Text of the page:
Water level observations and short-term predictions including meteorological events for entrance of Galveston Bay, Texas


2002 Jan


Cox DT
Tissot P
Michaud P

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This paper shows that conventional harmonic analysis alone does not adequately predict the coastal water level variation at the entrance to Galveston Bay when strong meteorological forcing is present. The water level anomalies (the difference between the observed water level and that predicted by harmonic analysis) are shown to be as large as the tidal range itself. The water level anomaly at the entrance to Galveston Bay is primarily due to the east-west directed wind speed, and a simple linear model is shown to predict the anomaly based on the locally measured wind and a nine hour lag between the wind forcing and water level response. The model is further refined using a neural network approach with cast-west and north-south winds, barometric pressure, and the previously observed water level anomaly and without assuming previous knowledge of the phase lag between wind and water level. Both linear and neural network models are shown to improve significantly short-term (3 < t < 24 h) predictions, of the total water level using forecasted wind speed and direction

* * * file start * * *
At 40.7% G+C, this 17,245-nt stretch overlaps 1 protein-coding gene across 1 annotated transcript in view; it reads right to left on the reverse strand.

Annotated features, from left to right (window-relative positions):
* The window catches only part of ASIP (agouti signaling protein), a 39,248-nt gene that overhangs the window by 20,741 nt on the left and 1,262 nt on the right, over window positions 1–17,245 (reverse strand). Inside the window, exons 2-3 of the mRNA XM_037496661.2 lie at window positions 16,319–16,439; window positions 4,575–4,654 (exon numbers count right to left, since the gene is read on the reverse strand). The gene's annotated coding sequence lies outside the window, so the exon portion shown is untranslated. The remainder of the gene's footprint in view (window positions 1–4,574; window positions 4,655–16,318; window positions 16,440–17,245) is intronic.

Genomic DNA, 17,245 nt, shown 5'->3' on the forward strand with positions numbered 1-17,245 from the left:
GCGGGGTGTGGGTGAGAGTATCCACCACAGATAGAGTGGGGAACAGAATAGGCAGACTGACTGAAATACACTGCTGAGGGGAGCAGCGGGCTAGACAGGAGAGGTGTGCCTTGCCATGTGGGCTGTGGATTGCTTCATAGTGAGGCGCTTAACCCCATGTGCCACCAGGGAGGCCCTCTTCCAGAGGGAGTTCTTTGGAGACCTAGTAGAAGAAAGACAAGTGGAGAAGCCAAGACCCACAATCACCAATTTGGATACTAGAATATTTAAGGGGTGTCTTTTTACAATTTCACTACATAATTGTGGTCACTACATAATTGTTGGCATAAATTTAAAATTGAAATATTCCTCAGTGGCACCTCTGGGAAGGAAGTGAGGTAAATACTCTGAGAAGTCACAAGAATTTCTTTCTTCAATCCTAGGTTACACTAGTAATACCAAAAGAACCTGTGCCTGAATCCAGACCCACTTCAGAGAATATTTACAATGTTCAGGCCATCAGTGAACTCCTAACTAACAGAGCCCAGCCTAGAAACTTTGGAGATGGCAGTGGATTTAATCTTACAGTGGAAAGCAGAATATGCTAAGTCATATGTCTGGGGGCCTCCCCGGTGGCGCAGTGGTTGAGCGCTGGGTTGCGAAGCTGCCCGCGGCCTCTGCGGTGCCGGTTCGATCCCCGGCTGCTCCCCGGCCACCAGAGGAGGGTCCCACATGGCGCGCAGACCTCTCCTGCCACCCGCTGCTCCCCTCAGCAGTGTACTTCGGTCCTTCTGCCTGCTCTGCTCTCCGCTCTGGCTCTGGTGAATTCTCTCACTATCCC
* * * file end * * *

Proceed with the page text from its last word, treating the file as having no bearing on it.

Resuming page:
water levels, TEXAS, tides, storm surges, neural networks, prediction, NEURAL-NETWORK, SEA-SURFACE